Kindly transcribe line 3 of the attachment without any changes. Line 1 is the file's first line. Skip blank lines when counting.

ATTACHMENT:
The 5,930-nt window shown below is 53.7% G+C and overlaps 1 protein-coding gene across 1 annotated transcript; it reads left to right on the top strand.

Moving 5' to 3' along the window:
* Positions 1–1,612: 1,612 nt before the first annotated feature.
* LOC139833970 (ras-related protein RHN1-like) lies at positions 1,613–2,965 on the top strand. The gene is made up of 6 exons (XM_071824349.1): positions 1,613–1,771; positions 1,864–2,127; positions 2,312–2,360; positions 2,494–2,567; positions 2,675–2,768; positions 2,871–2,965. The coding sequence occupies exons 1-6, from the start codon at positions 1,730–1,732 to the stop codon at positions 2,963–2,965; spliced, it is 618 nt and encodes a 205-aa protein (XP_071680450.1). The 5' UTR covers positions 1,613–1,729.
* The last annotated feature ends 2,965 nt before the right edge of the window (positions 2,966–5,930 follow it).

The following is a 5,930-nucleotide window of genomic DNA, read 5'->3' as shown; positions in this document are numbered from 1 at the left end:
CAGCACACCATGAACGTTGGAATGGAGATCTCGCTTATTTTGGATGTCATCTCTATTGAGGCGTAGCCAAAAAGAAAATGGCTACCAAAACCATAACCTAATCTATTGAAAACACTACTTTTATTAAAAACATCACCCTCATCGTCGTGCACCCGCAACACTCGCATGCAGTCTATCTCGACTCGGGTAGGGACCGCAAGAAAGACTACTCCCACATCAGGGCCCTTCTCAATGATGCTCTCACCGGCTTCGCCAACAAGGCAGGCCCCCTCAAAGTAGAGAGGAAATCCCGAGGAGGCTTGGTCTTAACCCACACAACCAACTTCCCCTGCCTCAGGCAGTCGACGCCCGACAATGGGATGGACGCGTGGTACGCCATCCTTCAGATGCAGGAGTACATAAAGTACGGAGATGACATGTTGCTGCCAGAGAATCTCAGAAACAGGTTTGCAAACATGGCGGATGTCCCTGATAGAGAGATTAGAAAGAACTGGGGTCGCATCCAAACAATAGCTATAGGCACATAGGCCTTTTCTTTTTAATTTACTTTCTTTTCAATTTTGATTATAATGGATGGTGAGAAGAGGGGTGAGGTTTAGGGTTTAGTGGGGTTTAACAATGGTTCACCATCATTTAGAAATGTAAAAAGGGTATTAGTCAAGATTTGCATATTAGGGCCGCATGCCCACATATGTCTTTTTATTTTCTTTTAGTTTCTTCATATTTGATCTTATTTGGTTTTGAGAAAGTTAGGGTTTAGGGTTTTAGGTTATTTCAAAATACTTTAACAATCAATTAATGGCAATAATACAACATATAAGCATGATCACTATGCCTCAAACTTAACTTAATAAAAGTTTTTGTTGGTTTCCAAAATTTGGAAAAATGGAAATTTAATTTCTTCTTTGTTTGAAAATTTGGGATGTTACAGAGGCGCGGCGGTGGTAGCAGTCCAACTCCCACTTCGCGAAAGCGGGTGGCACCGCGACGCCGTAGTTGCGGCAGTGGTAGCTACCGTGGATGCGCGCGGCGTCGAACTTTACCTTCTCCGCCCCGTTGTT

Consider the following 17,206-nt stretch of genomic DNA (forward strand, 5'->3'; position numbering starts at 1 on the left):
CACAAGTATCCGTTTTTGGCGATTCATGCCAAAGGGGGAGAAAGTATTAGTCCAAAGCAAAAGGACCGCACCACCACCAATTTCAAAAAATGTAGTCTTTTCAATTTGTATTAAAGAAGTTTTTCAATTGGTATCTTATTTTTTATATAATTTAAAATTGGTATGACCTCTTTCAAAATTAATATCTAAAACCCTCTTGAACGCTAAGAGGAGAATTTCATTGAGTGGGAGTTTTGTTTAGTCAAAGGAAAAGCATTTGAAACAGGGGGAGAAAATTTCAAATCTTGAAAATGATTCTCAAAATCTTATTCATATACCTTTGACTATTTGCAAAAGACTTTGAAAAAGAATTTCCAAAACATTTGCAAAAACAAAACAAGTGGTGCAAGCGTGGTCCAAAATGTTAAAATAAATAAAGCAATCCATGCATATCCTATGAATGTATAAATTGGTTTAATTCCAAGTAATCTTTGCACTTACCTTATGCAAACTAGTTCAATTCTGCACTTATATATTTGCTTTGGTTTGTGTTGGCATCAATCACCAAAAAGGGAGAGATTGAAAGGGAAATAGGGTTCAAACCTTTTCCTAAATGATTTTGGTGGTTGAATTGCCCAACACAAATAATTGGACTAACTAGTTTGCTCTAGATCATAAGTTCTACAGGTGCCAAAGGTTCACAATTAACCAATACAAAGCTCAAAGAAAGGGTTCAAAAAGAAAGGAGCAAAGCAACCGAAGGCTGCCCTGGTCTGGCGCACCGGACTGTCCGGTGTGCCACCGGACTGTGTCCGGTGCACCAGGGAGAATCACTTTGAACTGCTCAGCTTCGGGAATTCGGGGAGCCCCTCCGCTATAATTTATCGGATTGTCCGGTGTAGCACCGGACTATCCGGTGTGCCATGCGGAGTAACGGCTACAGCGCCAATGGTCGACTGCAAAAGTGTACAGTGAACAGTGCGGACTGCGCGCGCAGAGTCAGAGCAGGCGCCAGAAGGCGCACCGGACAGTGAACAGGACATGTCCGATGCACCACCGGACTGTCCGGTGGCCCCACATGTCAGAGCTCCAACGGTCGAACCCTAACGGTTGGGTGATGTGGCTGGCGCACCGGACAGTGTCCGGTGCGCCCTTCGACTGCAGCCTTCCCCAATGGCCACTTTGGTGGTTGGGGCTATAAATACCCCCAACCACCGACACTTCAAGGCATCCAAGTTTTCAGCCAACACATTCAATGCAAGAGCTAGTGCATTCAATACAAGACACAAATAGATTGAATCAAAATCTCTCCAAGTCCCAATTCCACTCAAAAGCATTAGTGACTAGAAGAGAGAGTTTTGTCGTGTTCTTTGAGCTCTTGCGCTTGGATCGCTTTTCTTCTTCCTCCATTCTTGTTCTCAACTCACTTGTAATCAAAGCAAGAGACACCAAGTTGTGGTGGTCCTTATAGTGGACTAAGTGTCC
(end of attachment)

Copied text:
* Positions 1–1,612: 1,612 nt before the first annotated feature.